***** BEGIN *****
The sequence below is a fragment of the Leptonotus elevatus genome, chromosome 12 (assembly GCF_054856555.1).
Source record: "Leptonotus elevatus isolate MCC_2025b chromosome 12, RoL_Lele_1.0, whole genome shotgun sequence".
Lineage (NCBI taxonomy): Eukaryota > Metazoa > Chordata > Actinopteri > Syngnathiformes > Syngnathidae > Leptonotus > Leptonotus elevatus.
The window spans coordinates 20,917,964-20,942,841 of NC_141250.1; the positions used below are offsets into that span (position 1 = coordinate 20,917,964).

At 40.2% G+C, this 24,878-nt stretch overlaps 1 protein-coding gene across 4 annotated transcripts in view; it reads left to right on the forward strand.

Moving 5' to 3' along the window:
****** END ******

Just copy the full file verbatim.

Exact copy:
The sequence below is a fragment of the Leptonotus elevatus genome, chromosome 12 (assembly GCF_054856555.1).
Source record: "Leptonotus elevatus isolate MCC_2025b chromosome 12, RoL_Lele_1.0, whole genome shotgun sequence".
Lineage (NCBI taxonomy): Eukaryota > Metazoa > Chordata > Actinopteri > Syngnathiformes > Syngnathidae > Leptonotus > Leptonotus elevatus.
The window spans coordinates 20,917,964-20,942,841 of NC_141250.1; the positions used below are offsets into that span (position 1 = coordinate 20,917,964).

At 40.2% G+C, this 24,878-nt stretch overlaps 1 protein-coding gene across 4 annotated transcripts in view; it reads left to right on the forward strand.

Moving 5' to 3' along the window: